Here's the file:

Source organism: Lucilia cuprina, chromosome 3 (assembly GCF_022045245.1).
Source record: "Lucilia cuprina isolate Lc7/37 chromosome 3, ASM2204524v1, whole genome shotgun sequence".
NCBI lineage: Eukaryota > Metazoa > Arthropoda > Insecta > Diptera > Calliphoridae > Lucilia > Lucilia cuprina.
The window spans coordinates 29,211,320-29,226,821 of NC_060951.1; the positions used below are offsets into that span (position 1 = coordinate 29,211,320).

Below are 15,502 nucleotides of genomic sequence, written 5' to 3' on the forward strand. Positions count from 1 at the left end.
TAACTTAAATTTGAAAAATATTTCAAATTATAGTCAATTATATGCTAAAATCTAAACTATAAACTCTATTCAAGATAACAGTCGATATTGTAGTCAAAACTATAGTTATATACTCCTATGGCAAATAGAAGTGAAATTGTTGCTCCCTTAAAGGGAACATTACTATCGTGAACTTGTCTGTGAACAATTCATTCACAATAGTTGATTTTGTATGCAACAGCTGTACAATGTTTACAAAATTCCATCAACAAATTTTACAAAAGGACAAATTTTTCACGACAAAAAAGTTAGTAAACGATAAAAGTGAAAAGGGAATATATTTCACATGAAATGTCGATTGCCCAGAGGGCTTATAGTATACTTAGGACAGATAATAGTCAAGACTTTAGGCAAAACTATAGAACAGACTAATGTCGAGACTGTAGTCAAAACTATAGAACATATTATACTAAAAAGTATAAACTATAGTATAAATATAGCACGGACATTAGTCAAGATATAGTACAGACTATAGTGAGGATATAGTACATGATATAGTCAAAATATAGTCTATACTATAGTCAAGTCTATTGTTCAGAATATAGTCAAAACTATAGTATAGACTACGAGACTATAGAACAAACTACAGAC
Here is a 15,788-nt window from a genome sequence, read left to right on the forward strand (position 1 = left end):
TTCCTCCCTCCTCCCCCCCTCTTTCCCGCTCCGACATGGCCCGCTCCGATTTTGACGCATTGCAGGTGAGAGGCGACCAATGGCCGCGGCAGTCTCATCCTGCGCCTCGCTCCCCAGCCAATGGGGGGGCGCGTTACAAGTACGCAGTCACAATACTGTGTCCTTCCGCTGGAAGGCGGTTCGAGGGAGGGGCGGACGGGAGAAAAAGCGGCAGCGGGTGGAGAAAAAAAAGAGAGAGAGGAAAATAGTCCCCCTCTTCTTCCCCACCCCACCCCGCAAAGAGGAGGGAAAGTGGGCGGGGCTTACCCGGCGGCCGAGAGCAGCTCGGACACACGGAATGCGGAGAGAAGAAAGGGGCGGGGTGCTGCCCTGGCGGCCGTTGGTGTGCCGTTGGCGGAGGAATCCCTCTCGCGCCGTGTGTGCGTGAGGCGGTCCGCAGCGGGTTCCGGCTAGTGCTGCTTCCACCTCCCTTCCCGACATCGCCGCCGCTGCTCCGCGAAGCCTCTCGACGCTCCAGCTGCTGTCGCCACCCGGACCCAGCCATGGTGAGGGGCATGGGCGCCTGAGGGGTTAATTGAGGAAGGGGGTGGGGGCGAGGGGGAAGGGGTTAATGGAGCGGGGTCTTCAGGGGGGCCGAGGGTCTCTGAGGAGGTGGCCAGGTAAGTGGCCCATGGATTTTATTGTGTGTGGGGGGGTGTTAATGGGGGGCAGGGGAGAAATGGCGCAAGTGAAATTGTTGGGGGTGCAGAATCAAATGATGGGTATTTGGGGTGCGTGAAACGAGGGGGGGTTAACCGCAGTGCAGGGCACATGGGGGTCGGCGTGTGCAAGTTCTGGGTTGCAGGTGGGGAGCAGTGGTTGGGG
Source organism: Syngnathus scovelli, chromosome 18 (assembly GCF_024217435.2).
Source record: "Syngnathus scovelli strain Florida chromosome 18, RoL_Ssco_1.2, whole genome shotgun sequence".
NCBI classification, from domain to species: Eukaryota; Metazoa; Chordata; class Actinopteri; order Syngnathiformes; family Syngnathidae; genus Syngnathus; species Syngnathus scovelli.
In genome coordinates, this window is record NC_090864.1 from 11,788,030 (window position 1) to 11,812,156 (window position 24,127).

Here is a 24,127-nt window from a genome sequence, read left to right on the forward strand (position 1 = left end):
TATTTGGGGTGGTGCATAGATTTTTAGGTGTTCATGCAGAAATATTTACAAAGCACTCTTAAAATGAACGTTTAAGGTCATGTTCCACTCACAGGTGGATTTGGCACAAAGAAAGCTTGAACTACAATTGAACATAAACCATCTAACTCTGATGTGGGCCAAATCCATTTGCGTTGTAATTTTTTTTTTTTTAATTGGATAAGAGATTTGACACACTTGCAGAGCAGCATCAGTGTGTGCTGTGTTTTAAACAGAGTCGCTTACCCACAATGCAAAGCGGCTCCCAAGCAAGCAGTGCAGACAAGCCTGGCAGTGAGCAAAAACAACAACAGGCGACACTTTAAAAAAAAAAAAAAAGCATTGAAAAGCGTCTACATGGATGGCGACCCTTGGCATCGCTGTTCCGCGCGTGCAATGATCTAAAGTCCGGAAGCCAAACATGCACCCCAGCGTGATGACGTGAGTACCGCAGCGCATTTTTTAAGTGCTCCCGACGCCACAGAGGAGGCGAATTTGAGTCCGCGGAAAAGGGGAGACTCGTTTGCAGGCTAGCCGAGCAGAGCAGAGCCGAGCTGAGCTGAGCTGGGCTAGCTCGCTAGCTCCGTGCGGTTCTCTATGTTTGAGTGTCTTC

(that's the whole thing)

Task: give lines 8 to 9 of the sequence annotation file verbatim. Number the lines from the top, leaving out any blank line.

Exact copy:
TTCCTCCCTCCTCCCCCCCTCTTTCCCGCTCCGACATGGCCCGCTCCGATTTTGACGCATTGCAGGTGAGAGGCGACCAATGGCCGCGGCAGTCTCATCCTGCGCCTCGCTCCCCAGCCAATGGGGGGGCGCGTTACAAGTACGCAGTCACAATACTGTGTCCTTCCGCTGGAAGGCGGTTCGAGGGAGGGGCGGACGGGAGAAAAAGCGGCAGCGGGTGGAGAAAAAAAAGAGAGAGAGGAAAATAGTCCCCCTCTTCTTCCCCACCCCACCCCGCAAAGAGGAGGGAAAGTGGGCGGGGCTTACCCGGCGGCCGAGAGCAGCTCGGACACACGGAATGCGGAGAGAAGAAAGGGGCGGGGTGCTGCCCTGGCGGCCGTTGGTGTGCCGTTGGCGGAGGAATCCCTCTCGCGCCGTGTGTGCGTGAGGCGGTCCGCAGCGGGTTCCGGCTAGTGCTGCTTCCACCTCCCTTCCCGACATCGCCGCCGCTGCTCCGCGAAGCCTCTCGACGCTCCAGCTGCTGTCGCCACCCGGACCCAGCCATGGTGAGGGGCATGGGCGCCTGAGGGGTTAATTGAGGAAGGGGGTGGGGGCGAGGGGGAAGGGGTTAATGGAGCGGGGTCTTCAGGGGGGCCGAGGGTCTCTGAGGAGGTGGCCAGGTAAGTGGCCCATGGATTTTATTGTGTGTGGGGGGGTGTTAATGGGGGGCAGGGGAGAAATGGCGCAAGTGAAATTGTTGGGGGTGCAGAATCAAATGATGGGTATTTGGGGTGCGTGAAACGAGGGGGGGTTAACCGCAGTGCAGGGCACATGGGGGTCGGCGTGTGCAAGTTCTGGGTTGCAGGTGGGGAGCAGTGGTTGGGG
Source organism: Syngnathus scovelli, chromosome 18 (assembly GCF_024217435.2).